Good news, bad news: June 28 - July 5, 2012 -

Good news, bad news: June 28 – July 5, 2012

Poverty down in Canada, Brodeur re-signs with Devils, and drownings mar Canada Day


Good news

Good news, bad news
Mikhail Metzel/Pool/Reuters

Taking care of ourselves

Add another star to Canada’s exceptional economic performance during the Great Recession: poverty figures have actually improved. According to recent income data released by Statistics Canada, the percentage of Canadians living in poverty continues to fall—despite a global financial crisis—hitting an all-time low of nine per cent in 2010. That’s down from 12.5 per cent a decade ago. Single mothers, typically the most prone to poverty, actually reported a slight increase in after-tax income in 2010 compared to the previous year, thanks to generous government transfers and higher employment earnings.

Moving right along

The U.S. Supreme Court’s approval of so-called “Obamacare” is a crucial step forward in America’s ceaseless battle over health care. Lack of basic medical coverage for 30 million Americans has fed into the country’s overall sense of economic insecurity and, flawed though this plan may be, it is time for the U.S. to join the rest of the developed world in ensuring basic health care for all of its citizens. If Mitt Romney, the presumptive Republican nominee, chooses to make it a ballot question in this fall’s presidential campaign, so much the better: elections are precisely the venue for issues of this magnitude.

Half-mile of health

Props to the Calgary Stampede for exploring new ways to prevent horse deaths, including electrocardiogram monitoring of animals to head off heart attacks. Some 50 horses have perished since 1986 in the rodeo’s world-famous chuckwagon race—too high a number in an age of modern veterinary medicine. Still, “chucks” is a crowd-pleasing tribute to Canada’s own Wild West history, and it’s worth the effort to keep the tradition alive.

That old Devil

It was a relief to hear that Martin Brodeur, hockey’s greatest goaltender, had re-signed with the New Jersey Devils after dipping a toe in the free-agency waters. So-called “legacy players,” who spend their entire careers with one franchise, are rare in hockey’s modern era. Like Mario Lemieux, Joe Sakic and Steve Yzerman, Brodeur defined the team he played for. Seeing him in another uniform just wouldn’t compute.

Bad news

Good news, bad news
Paula Bronstein/Getty Images

A nation in limbo

Mexico faces greater uncertainty this week after its presidential election ended amid allegations of voting irregularities, and fears that the victorious Institutional Revolutionary Party (PRI)—which dominated Mexican politics for seven decades—will lapse into its old corrupt ways. PRI leader Enrique Peña Nieto spoke vaguely during the campaign about trade liberalization. But he offered few meaningful remedies for the country’s great crisis: the plague of drug gangs. Meantime, opposition leader Andrés Manuel López Obrador was refusing to concede the election. In short, a country that desperately needs unity and bold leadership must evidently wait longer for both.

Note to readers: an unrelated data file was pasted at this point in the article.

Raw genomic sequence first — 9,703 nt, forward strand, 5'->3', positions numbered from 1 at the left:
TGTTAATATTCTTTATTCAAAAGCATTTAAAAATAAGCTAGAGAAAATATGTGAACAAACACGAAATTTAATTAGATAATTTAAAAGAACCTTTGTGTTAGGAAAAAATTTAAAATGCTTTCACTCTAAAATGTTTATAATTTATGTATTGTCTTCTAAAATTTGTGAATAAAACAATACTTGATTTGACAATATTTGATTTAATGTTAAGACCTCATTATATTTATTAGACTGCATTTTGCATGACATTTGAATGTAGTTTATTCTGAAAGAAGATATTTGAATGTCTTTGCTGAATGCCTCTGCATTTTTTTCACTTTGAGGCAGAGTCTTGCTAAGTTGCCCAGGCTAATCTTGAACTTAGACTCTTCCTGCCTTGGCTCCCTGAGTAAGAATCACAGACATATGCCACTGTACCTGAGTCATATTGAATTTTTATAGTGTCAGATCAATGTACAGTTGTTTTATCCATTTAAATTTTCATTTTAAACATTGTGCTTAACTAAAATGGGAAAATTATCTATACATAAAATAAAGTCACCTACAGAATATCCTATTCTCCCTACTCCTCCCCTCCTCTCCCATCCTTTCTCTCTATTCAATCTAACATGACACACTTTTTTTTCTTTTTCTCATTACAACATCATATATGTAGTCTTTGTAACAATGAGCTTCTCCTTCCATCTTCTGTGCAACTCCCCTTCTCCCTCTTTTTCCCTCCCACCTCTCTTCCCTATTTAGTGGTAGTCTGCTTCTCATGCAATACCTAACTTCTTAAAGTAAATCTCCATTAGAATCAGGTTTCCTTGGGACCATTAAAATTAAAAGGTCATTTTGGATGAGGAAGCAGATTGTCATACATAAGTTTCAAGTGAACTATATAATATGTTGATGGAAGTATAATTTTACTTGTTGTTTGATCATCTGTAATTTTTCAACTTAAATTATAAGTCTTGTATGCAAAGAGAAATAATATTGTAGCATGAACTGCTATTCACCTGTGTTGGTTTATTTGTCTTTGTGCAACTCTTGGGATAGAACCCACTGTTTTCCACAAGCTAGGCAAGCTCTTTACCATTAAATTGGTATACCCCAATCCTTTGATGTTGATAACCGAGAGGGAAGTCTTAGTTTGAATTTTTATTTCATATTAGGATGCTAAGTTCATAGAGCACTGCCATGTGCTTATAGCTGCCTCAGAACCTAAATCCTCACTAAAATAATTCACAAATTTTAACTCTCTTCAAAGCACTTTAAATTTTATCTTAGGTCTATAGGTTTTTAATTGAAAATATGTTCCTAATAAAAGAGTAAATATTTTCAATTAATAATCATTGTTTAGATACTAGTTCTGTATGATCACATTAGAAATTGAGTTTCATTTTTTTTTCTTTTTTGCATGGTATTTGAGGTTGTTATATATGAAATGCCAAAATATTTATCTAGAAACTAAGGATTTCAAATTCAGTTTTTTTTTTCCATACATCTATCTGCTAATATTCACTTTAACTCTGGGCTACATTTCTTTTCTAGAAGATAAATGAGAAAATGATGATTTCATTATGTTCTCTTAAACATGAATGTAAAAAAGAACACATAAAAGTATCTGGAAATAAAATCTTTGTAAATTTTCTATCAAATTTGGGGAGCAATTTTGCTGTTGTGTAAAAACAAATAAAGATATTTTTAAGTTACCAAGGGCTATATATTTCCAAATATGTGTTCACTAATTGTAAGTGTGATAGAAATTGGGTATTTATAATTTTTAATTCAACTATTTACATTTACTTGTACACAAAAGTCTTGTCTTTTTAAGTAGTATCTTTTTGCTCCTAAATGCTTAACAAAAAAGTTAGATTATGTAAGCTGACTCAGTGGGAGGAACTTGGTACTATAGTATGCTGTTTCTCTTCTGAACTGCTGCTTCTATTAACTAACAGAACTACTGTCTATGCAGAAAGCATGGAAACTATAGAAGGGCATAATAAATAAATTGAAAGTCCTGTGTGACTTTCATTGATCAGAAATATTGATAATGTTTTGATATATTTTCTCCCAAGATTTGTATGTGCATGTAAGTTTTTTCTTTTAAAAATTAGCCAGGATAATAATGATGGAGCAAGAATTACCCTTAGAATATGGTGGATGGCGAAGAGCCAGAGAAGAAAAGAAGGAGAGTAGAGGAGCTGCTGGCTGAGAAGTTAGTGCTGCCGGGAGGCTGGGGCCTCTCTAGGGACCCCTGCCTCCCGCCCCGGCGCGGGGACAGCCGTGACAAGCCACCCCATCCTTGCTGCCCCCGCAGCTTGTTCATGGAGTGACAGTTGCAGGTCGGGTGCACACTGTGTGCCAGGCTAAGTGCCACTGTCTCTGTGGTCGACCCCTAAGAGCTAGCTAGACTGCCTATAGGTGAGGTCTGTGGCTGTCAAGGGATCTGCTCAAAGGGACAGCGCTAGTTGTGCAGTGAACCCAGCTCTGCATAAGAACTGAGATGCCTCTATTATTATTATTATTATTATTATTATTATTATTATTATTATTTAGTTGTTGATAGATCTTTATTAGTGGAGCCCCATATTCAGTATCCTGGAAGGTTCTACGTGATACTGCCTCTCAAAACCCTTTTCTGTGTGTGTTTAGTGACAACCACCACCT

Running low

Poverty in general may be on the decline, but newly released stats suggest older Canadians are going bankrupt at an unprecedented pace. Today’s seniors are 17 times as likely to be insolvent as those a generation ago, and the more older Canadians who cannot pay their way, the greater the future strain on the social safety net. That said, we’d do well to tone down the anti-boomer rhetoric: it looks like many seniors are stoically spending their meagre savings rather than asking for help.

Troubled water

Canada Day festivities were marred this week by a spate of drownings—two in the Ottawa River, one in Calgary’s Bow River and another near Pinawa, Man. Even a short Canadian winter can make the draw of sunshine and water irresistible. But the latest tragedies remind us that the universal summer farewell, “have a safe holiday,” is no mere cliché.

When timeouts fail

Another week, another study tracing all manner of social ills to spanking. This one, from the American Academy of Pediatrics, suggests the practice can lead to mental disorders later in life. But the findings are called into question because researchers lumped spanking in with more brutal forms of punishment, like slapping and shoving. Meanwhile, police in Manchester, England, were investigating a group of high school kids for allegedly poisoning their teacher’s waterglass with blackboard cleaner. What “disorders,” we wonder, arise from sparing the hand?